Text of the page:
When the Facts don’t fit the Criminal Charges in Colorado

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Earlier this year, the Colorado Court of Appeals dealt with the issue of the definition of trafficking in children. The case is important not only because it helps clarify child trafficking statutes but because it shows the kind of analysis that the court of appeals wants trial courts to do to determine whether the crime that someone has been charged with in Colorado actually fits the facts of that person’s case.

The particular case that came before the court involved an 18 year old male who had met a 17 year old at a party. The two people decided that the female would offer full body massage services for money. The massage turned into a sex for money situation where the women was regularly performing intercourse with men.

When the police learned of the situation, charges were filed. The case went before the court and the male was found guilty of numerous charges including trafficking in children and child prostitution.

The Court of Appeals overturned the conviction for trafficking in children because the court noted that the sexual serves are not what constitutes the trafficking, rather it is the sale, exchange, barter, or lease of a child that constitutes trafficking. The mere sale of a child’s services, then, are separate and distinct from the sale of the child her/himself.

This is an important distinction because it highlights the difference in the two crimes. The court noted that prostitution is separate and distinct from the actual sale of a child and that a person who is involved in the actual sale of a child from one person to another is committing a much different and more serious crime than that of an ordinary pimp.

If you are interested in the courts ruling, you should read People V. Cardenas, 2014 COA 35 that was released on March 27, 2014.

The definitional nuances of this case are very important to criminal defendants and the work of the attorneys to show the distinction that the trial court missed was crucial in allowing the defendant to receive a more appropriate and just sentence for the activities that he was involved in.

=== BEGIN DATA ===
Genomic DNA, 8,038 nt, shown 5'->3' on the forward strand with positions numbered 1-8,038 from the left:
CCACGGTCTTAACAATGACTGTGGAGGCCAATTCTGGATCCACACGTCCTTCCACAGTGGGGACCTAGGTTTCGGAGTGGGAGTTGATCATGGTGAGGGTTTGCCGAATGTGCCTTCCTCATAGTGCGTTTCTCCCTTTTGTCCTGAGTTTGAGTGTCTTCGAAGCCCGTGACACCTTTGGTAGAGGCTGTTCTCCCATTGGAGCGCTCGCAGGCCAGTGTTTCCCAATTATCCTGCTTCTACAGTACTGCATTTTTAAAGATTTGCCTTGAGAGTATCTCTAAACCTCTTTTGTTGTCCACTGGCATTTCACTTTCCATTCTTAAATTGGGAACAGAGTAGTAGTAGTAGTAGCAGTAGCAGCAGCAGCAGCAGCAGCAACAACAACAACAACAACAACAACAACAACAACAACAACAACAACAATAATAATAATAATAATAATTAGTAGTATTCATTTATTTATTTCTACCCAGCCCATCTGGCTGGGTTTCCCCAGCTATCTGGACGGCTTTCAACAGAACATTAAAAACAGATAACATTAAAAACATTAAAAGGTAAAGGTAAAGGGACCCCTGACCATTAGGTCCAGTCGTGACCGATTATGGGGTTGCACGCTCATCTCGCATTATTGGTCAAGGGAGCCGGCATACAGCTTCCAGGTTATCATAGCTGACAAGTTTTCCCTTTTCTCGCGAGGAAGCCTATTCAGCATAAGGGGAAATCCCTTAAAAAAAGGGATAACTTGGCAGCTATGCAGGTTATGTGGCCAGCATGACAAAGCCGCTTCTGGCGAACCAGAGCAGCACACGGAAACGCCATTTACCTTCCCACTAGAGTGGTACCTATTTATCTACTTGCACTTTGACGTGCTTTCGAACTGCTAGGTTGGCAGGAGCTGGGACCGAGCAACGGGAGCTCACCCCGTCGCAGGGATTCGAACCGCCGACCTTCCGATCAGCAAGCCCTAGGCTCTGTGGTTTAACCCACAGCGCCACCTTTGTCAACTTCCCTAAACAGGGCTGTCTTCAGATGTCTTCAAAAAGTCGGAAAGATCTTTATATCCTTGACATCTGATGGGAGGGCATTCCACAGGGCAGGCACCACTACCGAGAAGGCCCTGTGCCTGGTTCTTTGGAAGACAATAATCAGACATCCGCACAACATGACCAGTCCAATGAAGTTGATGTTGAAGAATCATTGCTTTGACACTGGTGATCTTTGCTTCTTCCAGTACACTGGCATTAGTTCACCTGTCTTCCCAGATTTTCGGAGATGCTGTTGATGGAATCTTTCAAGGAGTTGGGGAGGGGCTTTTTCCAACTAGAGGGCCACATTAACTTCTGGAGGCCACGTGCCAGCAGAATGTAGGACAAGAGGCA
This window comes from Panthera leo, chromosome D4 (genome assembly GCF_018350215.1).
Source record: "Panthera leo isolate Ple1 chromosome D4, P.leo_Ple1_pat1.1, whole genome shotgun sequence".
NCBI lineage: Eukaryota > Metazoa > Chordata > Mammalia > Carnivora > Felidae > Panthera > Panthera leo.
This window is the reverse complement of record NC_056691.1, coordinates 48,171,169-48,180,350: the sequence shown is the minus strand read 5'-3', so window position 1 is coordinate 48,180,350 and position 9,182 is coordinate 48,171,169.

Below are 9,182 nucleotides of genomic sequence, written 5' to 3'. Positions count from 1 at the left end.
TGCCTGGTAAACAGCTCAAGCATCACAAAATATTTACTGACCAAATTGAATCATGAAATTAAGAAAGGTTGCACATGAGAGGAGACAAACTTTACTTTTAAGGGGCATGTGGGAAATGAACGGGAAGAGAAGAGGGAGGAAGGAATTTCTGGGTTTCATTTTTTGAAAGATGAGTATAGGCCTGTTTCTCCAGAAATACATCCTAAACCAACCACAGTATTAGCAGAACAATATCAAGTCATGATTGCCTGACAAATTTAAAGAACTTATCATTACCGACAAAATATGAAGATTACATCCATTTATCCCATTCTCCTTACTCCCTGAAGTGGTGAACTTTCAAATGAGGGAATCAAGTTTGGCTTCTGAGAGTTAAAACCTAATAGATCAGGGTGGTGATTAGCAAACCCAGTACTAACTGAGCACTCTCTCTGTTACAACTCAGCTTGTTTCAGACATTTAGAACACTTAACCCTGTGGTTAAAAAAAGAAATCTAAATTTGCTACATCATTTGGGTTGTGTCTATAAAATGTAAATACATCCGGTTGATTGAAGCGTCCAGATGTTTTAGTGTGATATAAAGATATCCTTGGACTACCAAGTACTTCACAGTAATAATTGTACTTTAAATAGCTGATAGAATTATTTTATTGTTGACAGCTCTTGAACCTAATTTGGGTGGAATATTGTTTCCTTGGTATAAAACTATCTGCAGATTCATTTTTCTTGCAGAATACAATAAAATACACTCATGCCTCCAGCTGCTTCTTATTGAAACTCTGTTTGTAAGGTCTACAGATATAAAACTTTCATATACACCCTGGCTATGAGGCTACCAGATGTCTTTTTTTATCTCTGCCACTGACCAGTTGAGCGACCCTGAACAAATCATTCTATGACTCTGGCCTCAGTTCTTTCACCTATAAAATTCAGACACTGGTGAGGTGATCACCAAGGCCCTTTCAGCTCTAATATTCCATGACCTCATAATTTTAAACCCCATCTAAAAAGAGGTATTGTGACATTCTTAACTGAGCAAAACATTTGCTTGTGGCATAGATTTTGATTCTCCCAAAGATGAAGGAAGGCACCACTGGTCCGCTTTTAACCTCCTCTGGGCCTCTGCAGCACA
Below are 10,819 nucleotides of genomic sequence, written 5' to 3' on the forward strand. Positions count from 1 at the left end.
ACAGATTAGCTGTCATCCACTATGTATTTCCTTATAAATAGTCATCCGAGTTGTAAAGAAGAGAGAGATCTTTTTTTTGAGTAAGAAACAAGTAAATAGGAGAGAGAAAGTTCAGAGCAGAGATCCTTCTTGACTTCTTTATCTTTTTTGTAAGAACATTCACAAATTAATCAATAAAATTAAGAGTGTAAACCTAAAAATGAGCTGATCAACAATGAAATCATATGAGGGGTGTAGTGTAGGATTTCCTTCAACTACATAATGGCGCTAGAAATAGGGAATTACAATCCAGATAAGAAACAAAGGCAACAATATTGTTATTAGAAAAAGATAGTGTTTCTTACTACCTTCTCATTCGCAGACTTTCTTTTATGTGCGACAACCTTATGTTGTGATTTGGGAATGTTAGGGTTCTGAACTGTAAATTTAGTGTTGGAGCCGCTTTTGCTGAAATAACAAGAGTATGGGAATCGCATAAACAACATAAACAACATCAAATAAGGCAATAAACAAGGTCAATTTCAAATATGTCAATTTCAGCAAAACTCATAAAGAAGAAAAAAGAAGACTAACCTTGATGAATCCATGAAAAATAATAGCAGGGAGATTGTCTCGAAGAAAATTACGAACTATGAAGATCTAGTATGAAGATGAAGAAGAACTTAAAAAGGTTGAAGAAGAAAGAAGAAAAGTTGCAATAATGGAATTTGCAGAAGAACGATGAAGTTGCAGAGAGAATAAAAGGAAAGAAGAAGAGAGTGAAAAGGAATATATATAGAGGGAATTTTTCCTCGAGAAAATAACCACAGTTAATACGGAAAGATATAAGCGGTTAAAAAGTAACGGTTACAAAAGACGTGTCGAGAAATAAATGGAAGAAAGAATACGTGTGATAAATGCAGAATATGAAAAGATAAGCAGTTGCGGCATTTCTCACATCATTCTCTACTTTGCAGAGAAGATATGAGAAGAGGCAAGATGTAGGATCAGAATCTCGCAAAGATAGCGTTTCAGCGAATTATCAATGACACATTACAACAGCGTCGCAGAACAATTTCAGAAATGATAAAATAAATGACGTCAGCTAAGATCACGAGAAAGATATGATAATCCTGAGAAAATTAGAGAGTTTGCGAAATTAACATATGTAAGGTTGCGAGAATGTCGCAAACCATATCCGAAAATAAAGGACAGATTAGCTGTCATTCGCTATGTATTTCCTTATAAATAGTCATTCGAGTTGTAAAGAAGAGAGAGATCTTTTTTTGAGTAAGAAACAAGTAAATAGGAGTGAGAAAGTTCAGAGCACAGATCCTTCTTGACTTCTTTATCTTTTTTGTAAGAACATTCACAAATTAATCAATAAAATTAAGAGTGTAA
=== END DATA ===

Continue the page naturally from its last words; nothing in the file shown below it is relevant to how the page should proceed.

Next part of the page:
If you are facing a case involving trafficking in Denver, you should seek out a qualified criminal defense attorney immediately. It is essential that you discuss your case with your attorney and determine whether there are any issues that can differentiate your case from the actual charges that were filed against you. If there is enough of a difference, you may stand a chance of allowing those differences to work for you so that you only face the charges that make sense based on the facts of your case.

The information in this post is for informational purposes only and should not be construed as legal advice or as the creation of an attorney-client relationship. For legal advice, please contact an Attorney.

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Nathaniel has worked in criminal law on both sides of the aisle spending time working for the prosecution as well as the defense. Most recently Nathaniel has represented individuals in violent felonies and drug cases. Prior to this work, Nathaniel handled DWIs, Domestic Violence Cases, Property Crimes, and White Collar Crimes. On the prosecutorial side, Nathaniel has most notably worked in Bosnia helping to prosecute individuals who committed war crimes and crimes against humanity in the Bosnian War from 1993-1995. In particular, Nathaniel helped in the prosecution of military leaders who arranged for the organized murders and rapes of innocent civilians in various towns in Bosnia. Nathaniel is a graduate of the University of Texas School of Law, Northwestern University, and Phillips Exeter Academy. Google Profile: Nathaniel Baca